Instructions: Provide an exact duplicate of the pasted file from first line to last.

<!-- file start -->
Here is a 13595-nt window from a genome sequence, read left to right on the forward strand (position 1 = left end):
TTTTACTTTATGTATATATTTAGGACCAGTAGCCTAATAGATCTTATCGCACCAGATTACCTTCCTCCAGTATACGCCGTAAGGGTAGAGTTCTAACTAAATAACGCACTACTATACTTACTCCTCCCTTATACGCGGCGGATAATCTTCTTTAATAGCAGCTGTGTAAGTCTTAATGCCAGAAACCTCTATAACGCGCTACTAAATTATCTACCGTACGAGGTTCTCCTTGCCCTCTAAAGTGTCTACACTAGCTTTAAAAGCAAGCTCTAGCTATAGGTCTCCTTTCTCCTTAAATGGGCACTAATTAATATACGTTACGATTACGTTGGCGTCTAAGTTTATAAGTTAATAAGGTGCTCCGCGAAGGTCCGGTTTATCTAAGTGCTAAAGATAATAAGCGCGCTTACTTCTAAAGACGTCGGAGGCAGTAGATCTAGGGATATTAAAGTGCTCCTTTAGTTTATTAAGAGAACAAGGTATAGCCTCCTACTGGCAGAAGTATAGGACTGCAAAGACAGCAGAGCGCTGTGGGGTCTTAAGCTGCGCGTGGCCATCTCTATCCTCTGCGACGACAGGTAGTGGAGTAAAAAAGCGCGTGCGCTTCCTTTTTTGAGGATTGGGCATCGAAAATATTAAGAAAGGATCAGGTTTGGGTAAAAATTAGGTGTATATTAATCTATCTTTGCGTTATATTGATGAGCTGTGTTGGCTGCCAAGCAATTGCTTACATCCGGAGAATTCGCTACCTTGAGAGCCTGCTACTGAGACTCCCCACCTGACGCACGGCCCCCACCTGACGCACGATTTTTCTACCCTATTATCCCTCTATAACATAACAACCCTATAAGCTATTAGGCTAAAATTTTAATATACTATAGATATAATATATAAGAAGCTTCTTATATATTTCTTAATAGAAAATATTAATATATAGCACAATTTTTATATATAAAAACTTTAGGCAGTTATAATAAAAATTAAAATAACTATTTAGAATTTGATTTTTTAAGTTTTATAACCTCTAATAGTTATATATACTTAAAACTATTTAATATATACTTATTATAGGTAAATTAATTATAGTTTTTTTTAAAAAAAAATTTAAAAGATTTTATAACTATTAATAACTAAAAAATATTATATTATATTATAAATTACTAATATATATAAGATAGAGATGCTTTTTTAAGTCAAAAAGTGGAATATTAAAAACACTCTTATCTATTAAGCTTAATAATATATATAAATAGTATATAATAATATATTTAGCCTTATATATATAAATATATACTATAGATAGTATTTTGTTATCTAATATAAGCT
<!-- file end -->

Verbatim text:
Here is a 13595-nt window from a genome sequence, read left to right on the forward strand (position 1 = left end):
TTTTACTTTATGTATATATTTAGGACCAGTAGCCTAATAGATCTTATCGCACCAGATTACCTTCCTCCAGTATACGCCGTAAGGGTAGAGTTCTAACTAAATAACGCACTACTATACTTACTCCTCCCTTATACGCGGCGGATAATCTTCTTTAATAGCAGCTGTGTAAGTCTTAATGCCAGAAACCTCTATAACGCGCTACTAAATTATCTACCGTACGAGGTTCTCCTTGCCCTCTAAAGTGTCTACACTAGCTTTAAAAGCAAGCTCTAGCTATAGGTCTCCTTTCTCCTTAAATGGGCACTAATTAATATACGTTACGATTACGTTGGCGTCTAAGTTTATAAGTTAATAAGGTGCTCCGCGAAGGTCCGGTTTATCTAAGTGCTAAAGATAATAAGCGCGCTTACTTCTAAAGACGTCGGAGGCAGTAGATCTAGGGATATTAAAGTGCTCCTTTAGTTTATTAAGAGAACAAGGTATAGCCTCCTACTGGCAGAAGTATAGGACTGCAAAGACAGCAGAGCGCTGTGGGGTCTTAAGCTGCGCGTGGCCATCTCTATCCTCTGCGACGACAGGTAGTGGAGTAAAAAAGCGCGTGCGCTTCCTTTTTTGAGGATTGGGCATCGAAAATATTAAGAAAGGATCAGGTTTGGGTAAAAATTAGGTGTATATTAATCTATCTTTGCGTTATATTGATGAGCTGTGTTGGCTGCCAAGCAATTGCTTACATCCGGAGAATTCGCTACCTTGAGAGCCTGCTACTGAGACTCCCCACCTGACGCACGGCCCCCACCTGACGCACGATTTTTCTACCCTATTATCCCTCTATAACATAACAACCCTATAAGCTATTAGGCTAAAATTTTAATATACTATAGATATAATATATAAGAAGCTTCTTATATATTTCTTAATAGAAAATATTAATATATAGCACAATTTTTATATATAAAAACTTTAGGCAGTTATAATAAAAATTAAAATAACTATTTAGAATTTGATTTTTTAAGTTTTATAACCTCTAATAGTTATATATACTTAAAACTATTTAATATATACTTATTATAGGTAAATTAATTATAGTTTTTTTTAAAAAAAAATTTAAAAGATTTTATAACTATTAATAACTAAAAAATATTATATTATATTATAAATTACTAATATATATAAGATAGAGATGCTTTTTTAAGTCAAAAAGTGGAATATTAAAAACACTCTTATCTATTAAGCTTAATAATATATATAAATAGTATATAATAATATATTTAGCCTTATATATATAAATATATACTATAGATAGTATTTTGTTATCTAATATAAGCT